When NASA’s New Horizons mission flew by Pluto last year, it sent back images that recalled a past era – a time when a few photos of initial reconnaissance could drastically change our sense of an entire celestial body. For The Moon and Mars, these initial glimpses happened decades ago; satellites of the gas giants, like Europa, Enceladus, and Titan were ready for their close-ups next. And after that? Well, it seemed as if the geologically active, charistmatic targets in our Solar System were spoken for. As illuminating as subsequent investigations have been – and to be sure, there are fundamental aspects of all of these bodies that still await discovery – at least we knew what kind of world we were dealing with.
That all changed with Pluto. Expectations were low, given the outer Solar System’s reputation as an icy wasteland, but when initial photos showed potential cryovolcanoes and recent resurfacing, the questions came fast and furious. Many of them centered around the heart-shaped feature a thousand kilometers across located at 25 degrees north latitude.
The heart, known more formally as Sputnik Planitia, is actually ice – a frigid brew of solid nitrogen, methane, and carbon monoxide – and several teams of scientists have been racing to figure out how it may have formed. One recent paper seeks to explain the higher gravity signal detected at Sputnik Planitia, contending that an ancient impact caused the depression, and that a subsurface ocean of liquid water welled up beneath the thinned crust. Because liquid water is denser than solid water ice, this greater cross section of liquid could account for the gravity signal.
A different study led by Douglas Hamilton, a professor at the University of Maryland, has a different explanation, backed up by computational models of Pluto’s heat flux throughout its 248-year trip around the sun. The “dwarf planet” is inclined 120 degrees on its axis, creating an unusual seasonality that makes 30 degrees latitude (the equivalent, on Earth, of Houston or Cairo) the coldest regions on Pluto; so even without the massive crater proposed in other scenarios, ice would accumulate there.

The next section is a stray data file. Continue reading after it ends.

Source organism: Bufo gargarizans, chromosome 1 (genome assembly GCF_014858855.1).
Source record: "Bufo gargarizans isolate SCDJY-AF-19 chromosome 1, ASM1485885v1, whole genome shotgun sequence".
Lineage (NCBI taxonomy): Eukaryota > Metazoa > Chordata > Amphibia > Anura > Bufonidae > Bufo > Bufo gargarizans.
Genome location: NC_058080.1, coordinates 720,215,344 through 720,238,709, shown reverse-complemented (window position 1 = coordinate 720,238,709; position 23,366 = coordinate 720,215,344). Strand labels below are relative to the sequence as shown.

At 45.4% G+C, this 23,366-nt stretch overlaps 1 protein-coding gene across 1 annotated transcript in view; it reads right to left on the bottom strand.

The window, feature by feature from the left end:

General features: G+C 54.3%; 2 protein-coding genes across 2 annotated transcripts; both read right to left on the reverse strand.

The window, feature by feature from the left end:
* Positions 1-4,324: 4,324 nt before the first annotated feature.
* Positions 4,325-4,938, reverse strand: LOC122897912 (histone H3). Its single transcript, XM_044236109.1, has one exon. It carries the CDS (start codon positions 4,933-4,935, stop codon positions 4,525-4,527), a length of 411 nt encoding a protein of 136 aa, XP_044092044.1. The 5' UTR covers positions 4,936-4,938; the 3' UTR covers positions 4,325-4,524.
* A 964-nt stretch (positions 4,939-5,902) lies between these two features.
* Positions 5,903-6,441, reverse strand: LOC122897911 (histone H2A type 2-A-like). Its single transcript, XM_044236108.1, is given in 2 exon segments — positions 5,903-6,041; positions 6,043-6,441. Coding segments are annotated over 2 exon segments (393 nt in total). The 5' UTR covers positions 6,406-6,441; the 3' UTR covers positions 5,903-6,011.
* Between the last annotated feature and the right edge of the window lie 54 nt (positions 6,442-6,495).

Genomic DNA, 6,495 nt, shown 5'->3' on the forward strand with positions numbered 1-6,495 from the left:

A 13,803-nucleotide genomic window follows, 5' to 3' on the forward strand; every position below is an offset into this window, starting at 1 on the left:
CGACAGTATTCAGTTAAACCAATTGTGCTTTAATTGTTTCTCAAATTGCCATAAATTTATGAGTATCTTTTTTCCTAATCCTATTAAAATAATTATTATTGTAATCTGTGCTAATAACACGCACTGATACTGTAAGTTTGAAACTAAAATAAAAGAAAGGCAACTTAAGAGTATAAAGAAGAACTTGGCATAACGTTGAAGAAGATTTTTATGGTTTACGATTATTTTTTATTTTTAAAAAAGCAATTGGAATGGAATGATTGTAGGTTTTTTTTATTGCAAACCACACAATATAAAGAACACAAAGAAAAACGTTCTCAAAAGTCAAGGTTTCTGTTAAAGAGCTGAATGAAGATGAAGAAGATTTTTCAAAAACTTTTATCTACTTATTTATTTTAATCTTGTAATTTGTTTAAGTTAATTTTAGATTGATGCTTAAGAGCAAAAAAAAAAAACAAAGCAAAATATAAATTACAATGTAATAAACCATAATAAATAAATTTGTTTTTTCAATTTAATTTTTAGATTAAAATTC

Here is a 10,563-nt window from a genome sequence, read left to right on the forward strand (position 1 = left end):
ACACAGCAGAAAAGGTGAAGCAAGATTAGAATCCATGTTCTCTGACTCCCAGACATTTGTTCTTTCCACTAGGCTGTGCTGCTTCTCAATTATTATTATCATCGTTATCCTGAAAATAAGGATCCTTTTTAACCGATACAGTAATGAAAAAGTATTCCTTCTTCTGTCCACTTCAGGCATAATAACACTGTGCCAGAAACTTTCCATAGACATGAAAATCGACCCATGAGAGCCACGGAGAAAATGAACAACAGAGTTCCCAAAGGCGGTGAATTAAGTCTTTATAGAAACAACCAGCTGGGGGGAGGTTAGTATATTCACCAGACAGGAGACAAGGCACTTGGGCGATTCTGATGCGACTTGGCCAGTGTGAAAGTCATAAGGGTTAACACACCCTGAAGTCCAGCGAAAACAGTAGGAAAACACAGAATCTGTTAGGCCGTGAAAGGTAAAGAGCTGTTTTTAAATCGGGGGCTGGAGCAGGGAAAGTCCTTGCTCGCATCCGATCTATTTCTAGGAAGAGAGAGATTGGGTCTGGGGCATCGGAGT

Thermal calculations constrain the latitude of the ice cap, but what about the longitude? Initially, the exact location may have been arbitrary, even if the prevalence of a single ice cap (as opposed to scattered patches) was predetermined. After all, ice is very bright, reflecting sunlight and cooling its surroundings. This positive feedback loop recruits more ice, and eventually nearly all of Pluto’s solid nitrogen, methane, and carbon monoxide would be located in a single enormous deposit.
The ice cap would have drastically changed Pluto’s distribution of mass, and Hamilton’s models show that the only stable scenario involves Sputnik Planitia directly facing Pluto’s moon Charon or facing away. (It is oriented away from Charon, but it appears that that result was a coin flip.) Once situated, the ice cap was locked in place. Any movement away from 30 degrees latitude is limited by the continual condensation of ices back at that latitude, while longitudinal shifts are countered by the physical stability of the Pluto-Charon locked system.
A full resolution of Sputnik Planitia’s features – and what they mean for a subsurface ocean – is still pending, but one thing has become clear: Pluto is a more dynamic, mysterious place than even the most imaginative scientists would have dared to believe.